It will be seen that the hollowed portion of the plunger permits of ease in passing the tie therethrough so that the tying may be practiced quickly and efilciently. As a further convenience, the tie 22 may be drawn from a roll of the binding material arranged above the trough and a cutting device may be provided adjacent thereto, the roll and cutting device being illustrated diagrammatically in Fig. 1 without being otherwise illustrated. v

The practicing of the invention as described is similarly carried out in connection with the structure illustrated in Fig. 4 except that one trough is loaded with bodies 2| during the tying of com pacted bodies in the other trough, and this operation is repeated by compacting and tying bodies in first one trough and then in the other as they are compacted during the reciprocation of the respective plungers. I

The units of tied compacted bodies are preferably prepared for shipment by placing a plurality of the units in a packing case which is linedwith paper, sheets of paper also being placed between every two layers of packages within the packing case.

What I claim is:

An apparatus for flattening collapsible masses of artificial silk and the like to permit the tying thereof into a unit comprising a body portion having a substantially horizontal bottom and side walls extending thereabove acting as a receiver and guide for a plurality of collapsible masses of artificial silk, an abutment at the end of the body against which an end mass is adapted to bear, said abutment being integral with the receiver and entirely divided to provide a freely accessible slot and the body portion being provided with a longitudinal slot adjacent the abutment corresponding to and in alignment and forming a continuation of the slot in the abutment, a hollow pressure plunger also having a slot therein in alignment with the two aforementioned slots and arranged for movement within the body portion and being adapted to be moved to a. positionwherein the plunger slot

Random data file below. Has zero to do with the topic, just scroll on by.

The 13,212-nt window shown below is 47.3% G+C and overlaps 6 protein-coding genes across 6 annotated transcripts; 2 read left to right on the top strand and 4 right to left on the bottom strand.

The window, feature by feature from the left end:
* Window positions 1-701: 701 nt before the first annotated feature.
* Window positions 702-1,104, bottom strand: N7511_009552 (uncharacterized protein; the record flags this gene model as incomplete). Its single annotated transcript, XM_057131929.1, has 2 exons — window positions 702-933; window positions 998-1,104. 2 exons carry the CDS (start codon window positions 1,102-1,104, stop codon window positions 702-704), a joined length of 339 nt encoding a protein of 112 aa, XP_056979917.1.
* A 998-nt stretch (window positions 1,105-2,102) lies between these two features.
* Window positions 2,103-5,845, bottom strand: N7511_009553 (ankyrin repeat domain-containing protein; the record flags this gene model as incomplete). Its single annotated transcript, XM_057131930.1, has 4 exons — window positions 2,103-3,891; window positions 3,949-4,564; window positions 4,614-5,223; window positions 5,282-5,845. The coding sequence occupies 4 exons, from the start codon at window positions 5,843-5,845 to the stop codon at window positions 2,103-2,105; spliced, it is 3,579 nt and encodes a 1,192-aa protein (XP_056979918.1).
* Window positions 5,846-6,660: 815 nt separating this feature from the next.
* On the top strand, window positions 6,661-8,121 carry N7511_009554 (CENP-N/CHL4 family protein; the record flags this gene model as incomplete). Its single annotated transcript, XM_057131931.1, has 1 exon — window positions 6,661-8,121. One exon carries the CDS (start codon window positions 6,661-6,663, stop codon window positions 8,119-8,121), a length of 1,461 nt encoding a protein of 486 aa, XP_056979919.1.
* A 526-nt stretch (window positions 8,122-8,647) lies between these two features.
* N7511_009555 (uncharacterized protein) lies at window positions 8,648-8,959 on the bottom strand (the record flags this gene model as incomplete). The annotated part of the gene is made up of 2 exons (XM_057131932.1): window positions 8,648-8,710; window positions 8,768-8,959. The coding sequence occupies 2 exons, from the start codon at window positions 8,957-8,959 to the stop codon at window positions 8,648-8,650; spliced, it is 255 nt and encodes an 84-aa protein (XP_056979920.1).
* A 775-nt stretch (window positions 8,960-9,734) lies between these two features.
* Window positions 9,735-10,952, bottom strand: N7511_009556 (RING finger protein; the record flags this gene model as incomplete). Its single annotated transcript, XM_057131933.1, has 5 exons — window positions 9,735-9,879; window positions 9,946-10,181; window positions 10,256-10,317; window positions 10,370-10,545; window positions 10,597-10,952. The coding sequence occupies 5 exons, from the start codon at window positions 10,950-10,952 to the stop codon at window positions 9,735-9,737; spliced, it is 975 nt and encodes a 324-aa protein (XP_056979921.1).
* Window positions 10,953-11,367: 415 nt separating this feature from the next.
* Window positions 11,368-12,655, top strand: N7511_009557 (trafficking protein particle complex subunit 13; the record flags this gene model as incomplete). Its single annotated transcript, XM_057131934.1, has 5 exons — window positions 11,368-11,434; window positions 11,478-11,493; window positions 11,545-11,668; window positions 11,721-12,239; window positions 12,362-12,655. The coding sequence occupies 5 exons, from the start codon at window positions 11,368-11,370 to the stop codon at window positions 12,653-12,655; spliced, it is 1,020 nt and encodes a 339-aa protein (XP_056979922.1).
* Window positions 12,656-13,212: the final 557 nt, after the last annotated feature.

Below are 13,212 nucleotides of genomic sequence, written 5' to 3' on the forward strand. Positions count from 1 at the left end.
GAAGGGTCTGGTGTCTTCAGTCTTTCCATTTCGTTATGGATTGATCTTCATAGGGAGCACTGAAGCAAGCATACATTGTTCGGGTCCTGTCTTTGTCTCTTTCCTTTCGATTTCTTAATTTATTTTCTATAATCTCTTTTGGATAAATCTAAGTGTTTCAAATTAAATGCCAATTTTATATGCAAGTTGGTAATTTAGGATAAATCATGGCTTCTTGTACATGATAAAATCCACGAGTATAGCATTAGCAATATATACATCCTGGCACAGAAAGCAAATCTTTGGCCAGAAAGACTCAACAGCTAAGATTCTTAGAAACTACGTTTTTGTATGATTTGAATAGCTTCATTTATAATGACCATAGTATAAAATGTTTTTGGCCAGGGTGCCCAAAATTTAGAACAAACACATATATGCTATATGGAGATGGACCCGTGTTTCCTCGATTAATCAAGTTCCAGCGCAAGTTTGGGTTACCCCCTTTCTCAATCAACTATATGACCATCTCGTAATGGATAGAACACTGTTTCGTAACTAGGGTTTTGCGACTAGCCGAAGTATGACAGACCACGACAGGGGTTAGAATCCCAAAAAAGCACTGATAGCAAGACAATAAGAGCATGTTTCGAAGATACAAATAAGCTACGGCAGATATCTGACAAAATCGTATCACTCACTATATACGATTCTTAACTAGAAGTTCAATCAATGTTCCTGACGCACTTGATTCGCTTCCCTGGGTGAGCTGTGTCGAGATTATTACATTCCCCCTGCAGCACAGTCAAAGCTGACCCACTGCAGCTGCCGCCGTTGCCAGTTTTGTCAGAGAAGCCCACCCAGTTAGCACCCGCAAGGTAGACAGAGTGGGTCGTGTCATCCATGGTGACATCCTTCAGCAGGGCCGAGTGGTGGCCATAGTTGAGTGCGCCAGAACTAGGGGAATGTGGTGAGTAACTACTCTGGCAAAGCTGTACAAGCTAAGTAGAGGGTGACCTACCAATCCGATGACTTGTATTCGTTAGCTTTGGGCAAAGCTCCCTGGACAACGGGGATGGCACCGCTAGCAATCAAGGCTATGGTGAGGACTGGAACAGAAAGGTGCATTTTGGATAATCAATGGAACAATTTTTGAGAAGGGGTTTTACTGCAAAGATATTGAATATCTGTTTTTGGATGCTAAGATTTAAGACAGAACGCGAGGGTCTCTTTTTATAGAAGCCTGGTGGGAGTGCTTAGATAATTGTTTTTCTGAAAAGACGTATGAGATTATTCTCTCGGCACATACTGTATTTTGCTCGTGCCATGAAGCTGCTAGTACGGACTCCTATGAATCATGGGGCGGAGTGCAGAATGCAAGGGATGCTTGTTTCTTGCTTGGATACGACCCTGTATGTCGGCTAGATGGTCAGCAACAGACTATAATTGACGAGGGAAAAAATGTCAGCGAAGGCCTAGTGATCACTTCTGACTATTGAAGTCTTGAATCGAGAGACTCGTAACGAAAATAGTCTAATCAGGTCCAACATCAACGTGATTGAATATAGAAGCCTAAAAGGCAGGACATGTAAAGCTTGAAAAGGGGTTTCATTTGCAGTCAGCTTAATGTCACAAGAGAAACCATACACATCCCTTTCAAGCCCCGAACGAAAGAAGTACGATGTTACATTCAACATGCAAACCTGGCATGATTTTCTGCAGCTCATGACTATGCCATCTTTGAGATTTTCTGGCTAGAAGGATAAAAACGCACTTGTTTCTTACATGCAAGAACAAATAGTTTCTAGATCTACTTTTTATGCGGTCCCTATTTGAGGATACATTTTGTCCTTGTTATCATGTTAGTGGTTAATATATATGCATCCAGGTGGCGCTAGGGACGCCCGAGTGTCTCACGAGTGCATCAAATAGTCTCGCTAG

Referenced by
Citing PatentFiling datePublication dateApplicantTitle
US2695705 *Jun 11, 1951Nov 30, 1954Libbey Owens Ford Glass CoPallet case
US4863029 *Nov 16, 1987Sep 5, 1989E. I. Du Pont De Nemours And CompanyApparatus and process for packaging yarn and product therefrom
US4936001 *Aug 23, 1989Jun 26, 1990Koskol Joseph EApparatus and process for packaging continuously connected lengths of compacted yarn
US4956901 *Mar 6, 1989Sep 18, 1990E. I. Du Pont De Nemours And CompanyApparatus and process for forming a wad of yarn
US4991261 *Mar 14, 1989Feb 12, 1991E. I. Du Pont De Nemours And CompanyApparatus and process for pneumatic segmenting of compacted fiber wads for continuous package layer formation
Classifications
U.S. Classification100/1, 100/214, 28/289
International ClassificationB65B63/00, B65B63/02
Cooperative ClassificationB65B63/02
European ClassificationB65B63/02